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Spokeo Ruling Gives Few “Concrete” Answers on Privacy Rights

It may be a truth that in Supreme Court cases, tricky issues lead to tricky opinions. That was certainly the case in yesterday’s decision in Spokeo v. Robins, which concerned “standing” — the legal doctrine detailing when people get to file lawsuits. But at oral argument last November, it became clear how many other issues were implicated. The ruling left many of these issues unaddressed.

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The British are Campaigning for a Digital Bill of Rights

This past week saw the launch of a cross-party campaign with the ambitious aim of crowdsourcing a Digital Bill of Rights for the UK. The ‘Peoples Charter of Digital Liberties’, as the bill is to be known, is intended to be completed in time for the next session of Parliament. It is likely to propose new rights, extensions of existing rights, and new ways of protecting existing rights online.

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UK House of Commons Poised to Approve a Pernicious Surveillance Bill

The House of Commons is about to approve legislation that could make surveillance in the UK ubiquitous, and powerful surveillance authorities unaccountable. Also, by serving as a model for the rest of the world, it puts human rights at risk everywhere. This post outlines major problems with the legislation, about which CDT has submitted evidence (public comments). Yet, these make up only a small portion of the Bill’s shortcomings.

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U.S. Supreme Court Endorses Government Hacking

Last week, the Supreme Court expanded the FBI’s ability to hack into computers located anywhere in the world, giving its stamp of approval to a controversial rule change to the obscure Rule 41 of the Federal Rules of Criminal Procedure. The new authority the rule change gives to the federal government could be astoundingly dangerous. If Congress does not enact legislation to block or mitigate this rule change by its December 1st deadline, measures must be taken to ensure that law enforcement officials’ new powers are exercised responsibly and transparently.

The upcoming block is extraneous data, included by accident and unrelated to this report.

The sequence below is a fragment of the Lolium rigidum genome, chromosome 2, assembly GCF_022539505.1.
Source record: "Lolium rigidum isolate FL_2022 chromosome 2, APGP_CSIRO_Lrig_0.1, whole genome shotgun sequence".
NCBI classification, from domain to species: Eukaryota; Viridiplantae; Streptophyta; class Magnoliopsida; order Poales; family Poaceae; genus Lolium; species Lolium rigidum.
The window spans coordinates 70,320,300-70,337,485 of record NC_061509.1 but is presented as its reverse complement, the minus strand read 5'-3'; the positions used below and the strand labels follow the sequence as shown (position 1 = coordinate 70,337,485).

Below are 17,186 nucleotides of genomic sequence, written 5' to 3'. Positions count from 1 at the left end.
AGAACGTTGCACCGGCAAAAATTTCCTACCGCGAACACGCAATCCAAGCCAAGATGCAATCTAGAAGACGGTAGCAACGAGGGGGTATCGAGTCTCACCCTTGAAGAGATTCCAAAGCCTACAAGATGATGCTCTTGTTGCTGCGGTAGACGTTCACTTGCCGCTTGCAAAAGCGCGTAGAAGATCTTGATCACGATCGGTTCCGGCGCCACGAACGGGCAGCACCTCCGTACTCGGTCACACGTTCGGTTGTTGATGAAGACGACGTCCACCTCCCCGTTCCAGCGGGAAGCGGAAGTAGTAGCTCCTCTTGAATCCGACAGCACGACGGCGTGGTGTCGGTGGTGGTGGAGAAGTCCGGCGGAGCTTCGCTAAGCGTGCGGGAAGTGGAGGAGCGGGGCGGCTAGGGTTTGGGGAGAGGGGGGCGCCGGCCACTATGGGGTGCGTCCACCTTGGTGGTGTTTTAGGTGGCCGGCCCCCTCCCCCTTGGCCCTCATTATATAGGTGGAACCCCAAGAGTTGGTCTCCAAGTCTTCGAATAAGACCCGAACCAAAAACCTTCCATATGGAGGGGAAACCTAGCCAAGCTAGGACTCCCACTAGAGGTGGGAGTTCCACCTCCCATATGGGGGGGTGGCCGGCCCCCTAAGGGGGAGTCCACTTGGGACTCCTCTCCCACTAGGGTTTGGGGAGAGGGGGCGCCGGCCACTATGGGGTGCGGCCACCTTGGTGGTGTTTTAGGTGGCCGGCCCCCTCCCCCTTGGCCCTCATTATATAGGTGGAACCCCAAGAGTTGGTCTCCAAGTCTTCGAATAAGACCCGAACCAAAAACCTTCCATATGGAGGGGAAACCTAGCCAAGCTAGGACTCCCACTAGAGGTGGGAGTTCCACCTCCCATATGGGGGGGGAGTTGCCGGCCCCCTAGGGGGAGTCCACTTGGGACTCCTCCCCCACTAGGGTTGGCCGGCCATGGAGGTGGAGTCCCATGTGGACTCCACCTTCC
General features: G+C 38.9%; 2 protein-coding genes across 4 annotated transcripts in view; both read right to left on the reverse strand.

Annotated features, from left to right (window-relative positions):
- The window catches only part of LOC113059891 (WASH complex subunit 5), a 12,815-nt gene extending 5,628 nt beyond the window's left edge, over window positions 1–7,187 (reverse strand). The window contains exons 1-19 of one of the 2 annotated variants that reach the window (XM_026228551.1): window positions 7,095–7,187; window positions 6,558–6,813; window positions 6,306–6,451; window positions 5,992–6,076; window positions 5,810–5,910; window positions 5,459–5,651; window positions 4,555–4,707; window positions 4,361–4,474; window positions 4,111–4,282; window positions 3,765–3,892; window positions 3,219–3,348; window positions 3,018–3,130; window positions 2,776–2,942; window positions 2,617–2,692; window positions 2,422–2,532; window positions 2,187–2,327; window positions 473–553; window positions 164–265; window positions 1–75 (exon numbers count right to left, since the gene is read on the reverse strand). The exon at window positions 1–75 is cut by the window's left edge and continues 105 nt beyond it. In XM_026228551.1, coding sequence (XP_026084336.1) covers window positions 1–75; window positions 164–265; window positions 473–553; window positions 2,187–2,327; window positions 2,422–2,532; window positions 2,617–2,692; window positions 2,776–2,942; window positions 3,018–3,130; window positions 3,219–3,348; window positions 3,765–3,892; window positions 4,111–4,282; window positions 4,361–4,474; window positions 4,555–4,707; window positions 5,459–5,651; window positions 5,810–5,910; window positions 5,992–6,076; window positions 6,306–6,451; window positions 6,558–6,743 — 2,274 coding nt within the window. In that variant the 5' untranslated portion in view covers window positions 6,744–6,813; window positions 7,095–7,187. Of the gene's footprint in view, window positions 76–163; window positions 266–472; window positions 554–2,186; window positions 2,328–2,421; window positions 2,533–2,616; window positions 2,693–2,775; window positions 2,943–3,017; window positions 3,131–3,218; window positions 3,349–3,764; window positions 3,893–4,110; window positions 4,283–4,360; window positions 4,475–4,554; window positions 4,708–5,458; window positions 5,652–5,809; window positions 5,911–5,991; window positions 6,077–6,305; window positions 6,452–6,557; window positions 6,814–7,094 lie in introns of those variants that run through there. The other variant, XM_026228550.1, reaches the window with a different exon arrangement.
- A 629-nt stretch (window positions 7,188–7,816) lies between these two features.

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10 Tips for Protecting Your Digital Privacy

While many people already have their own go-to tips and tricks for protecting their privacy online, for others, identifying a pragmatic approach to digital privacy and security might seem overwhelming. To help untangle the perplexing web of online security, the Center for Democracy & Technology developed a Digital Privacy Quiz. At the end of the quiz, we give you ten tips for being more secure online. While everyone should take the quiz, consider this a cheat code

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CDT responds to European Commission consultation on IPR Enforcement: no new legislation necessary

This month, CDT submitted its response to the European Commission’s consultation on “the evaluation and modernisation of the legal framework for the enforcement of intellectual property rights (IPR)”. CDT’s response restates some of the main points we raised in the context of the “Platforms Consultation”. We argue that new enforcement legislation is not necessary. We believe the existing rules relevant to the protection of intellectual property appropriately balance between rightsholders’ interest in deriving a profit from their works and the public interest in access to information, freedom of expression, and the protection of personal data.

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CDT Supports Draft NTIA Consensus Document for Drone Operations

In order to reconcile the exciting possibilities of drone operations with privacy concerns, last year President Obama called on interested stakeholders to establish best practices for “privacy, accountability, and transparency issues” regarding UAS. Today, the National Telecommunications and Information Administration (NTIA) announced that a group consisting of members of civil society (including CDT), trade groups, and companies has created a comprehensive consensus document.

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European Data Protection Authorities Chime in on Privacy Shield

The ‘Article 29 Working Party’, the body of European Data Protection Authorities (DPAs) published their eagerly awaited opinion on the EU-US Privacy Shield. In many ways, the delicate balance the DPAs strike in their analysis is consistent with expectations. Overall, the WP29 Opinion is neither a straightforward endorsement, nor a blanket rejection of the Privacy Shield.

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